Sri Lanka is a beautiful country, so why not make the most of it and get outside your hotel room on your next holiday? Enjoy hikes, bike rides and enjoy the beautiful waterfalls of Sri Lanka.
5 Sri Lanka spots you shouldn’t miss
#1 Knuckles Mountain Range
The area east of Kandy is a wilderness offering breath-taking scenery and top-class trekking. And without the crowds! As you might suspect, the Knuckles Mountain Range takes its name from its knuckle-like appearance. It’s a UNESCO World Heritage Site, and well worth adding to any Sri Lanka itinerary. (Scroll down for the Knuckles experience of one TL team member.)
#2 Hill Country
Cycling through the Hill Country of the central south of Sri Lanka isa real highlight. You can enjoy the cool climate while riding through scenic tea plantations with magnificent views and old-fashioned colonial charm.
#3 Adam’s Peak
The soaring 2,243-metre summit of Adam’s Peak is a place of pilgrimage for Buddhists, Hindus, Muslims and Christians alike. Why? Because of the Sri Pada – a sacred “footprint”-shaped rock formation near the summit. According to Buddhist tradition, this stone is the footprint of Buddha.
#4 Lowland Forests
Ride through plantations of cinnamon, rubber, cashew nuts and bananas. See giant Buddhas perched on top of jungly hills and secluded temples overlooking the rice paddies.
#5 Gin Ganga River
A canoe trip along the Gin Ganga River near Galle is a memorable experience. Enjoy paddling past amazing plants, flowers and wildlife along the banks of this beautiful river.
A tale of waterfalls and downpours
Traveller: Shamus Sillar
“Today we’re walking to some waterfalls,” says Amal, the guide for my five-day hike in Sri Lanka’s Knuckles Mountain Range. He has cunningly omitted one important detail. we’re actually walking to the top of some waterfalls. So, while much of the 20km we’ll be covering for the day is relatively easy, a few sections are close to vertical.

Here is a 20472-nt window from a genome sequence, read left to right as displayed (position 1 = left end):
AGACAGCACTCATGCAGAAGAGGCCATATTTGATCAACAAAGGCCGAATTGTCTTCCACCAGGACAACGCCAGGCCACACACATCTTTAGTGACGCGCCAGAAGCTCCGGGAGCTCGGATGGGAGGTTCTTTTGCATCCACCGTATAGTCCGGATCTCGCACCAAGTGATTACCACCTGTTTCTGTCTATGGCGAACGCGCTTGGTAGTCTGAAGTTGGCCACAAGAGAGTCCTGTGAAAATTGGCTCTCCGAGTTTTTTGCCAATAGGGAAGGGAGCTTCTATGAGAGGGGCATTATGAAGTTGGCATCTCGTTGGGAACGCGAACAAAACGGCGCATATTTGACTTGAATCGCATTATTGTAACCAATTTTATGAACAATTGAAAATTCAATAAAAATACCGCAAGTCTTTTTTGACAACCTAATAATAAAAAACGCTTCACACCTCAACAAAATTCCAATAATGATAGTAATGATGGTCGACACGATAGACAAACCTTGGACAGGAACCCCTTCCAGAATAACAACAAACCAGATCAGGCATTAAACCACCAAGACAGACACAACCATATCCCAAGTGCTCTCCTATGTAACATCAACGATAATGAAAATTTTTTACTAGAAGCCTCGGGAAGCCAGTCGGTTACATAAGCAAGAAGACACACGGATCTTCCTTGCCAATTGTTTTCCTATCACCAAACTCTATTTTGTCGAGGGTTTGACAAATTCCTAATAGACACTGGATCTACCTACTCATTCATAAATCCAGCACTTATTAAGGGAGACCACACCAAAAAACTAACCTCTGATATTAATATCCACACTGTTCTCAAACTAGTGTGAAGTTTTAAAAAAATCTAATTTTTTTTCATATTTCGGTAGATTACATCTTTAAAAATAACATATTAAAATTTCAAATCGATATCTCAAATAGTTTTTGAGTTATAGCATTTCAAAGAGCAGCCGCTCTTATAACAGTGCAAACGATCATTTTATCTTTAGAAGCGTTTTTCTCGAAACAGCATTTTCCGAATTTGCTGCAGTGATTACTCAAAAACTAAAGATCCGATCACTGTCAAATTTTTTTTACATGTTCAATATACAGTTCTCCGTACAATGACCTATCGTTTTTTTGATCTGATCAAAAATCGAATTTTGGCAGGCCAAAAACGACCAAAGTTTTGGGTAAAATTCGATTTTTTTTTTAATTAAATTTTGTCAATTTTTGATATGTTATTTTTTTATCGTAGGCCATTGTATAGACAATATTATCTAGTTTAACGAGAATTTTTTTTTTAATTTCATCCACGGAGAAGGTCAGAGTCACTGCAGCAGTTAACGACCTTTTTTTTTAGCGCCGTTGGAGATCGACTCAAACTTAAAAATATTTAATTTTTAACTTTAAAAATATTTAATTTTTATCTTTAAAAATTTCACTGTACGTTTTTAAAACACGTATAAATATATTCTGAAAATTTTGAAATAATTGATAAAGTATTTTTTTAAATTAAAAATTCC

As if to confirm there is a greater challenge in store, we’re joined by a second guide. Raja is a thin moustachioed fellow who lives in a nearby village. He’s carrying a spray-bottle of antiseptic, which he occasionally squirts onto my walking shoes. This is to stave off the many leeches that live in Knuckles. I’ve also been advised to wear a double layer of socks. The precautions mostly do the job, though one clever wriggler does find his way onto the back of my leg, drinking his fill before I realise what’s happening. Leeches have 32 brains, by the way, which is presumably why I’ve been outsmarted.
The aforementioned waterfalls are a series of three separate cascades, each one reached by a muddy scramble and ending in a swimmable waterhole. I wait until we’re at the last and highest before ditching my clothes and diving in.
We eat lunch while we’re there – a sardine curry, among other things – and thanks to the noise of pounding water and the stunning views of central Sri Lanka, it’s a memorable moment. Equally memorable is what awaits once we climb up and above the final waterfall. We’re now on a high, flat rock shelf known as a “cloud forest”. And we’re literally walking through a cloud. Eerie and exhilarating.
With clouds, of course, comes rain. And if yesterday’s afternoon downpour measured a 6 on a scale of intensity, today’s is a 9. It absolutely hammers down! By the time we get back to our tents amidst the tea plantations, my boots are miniature swimming pools. But I’m having the time of my life.
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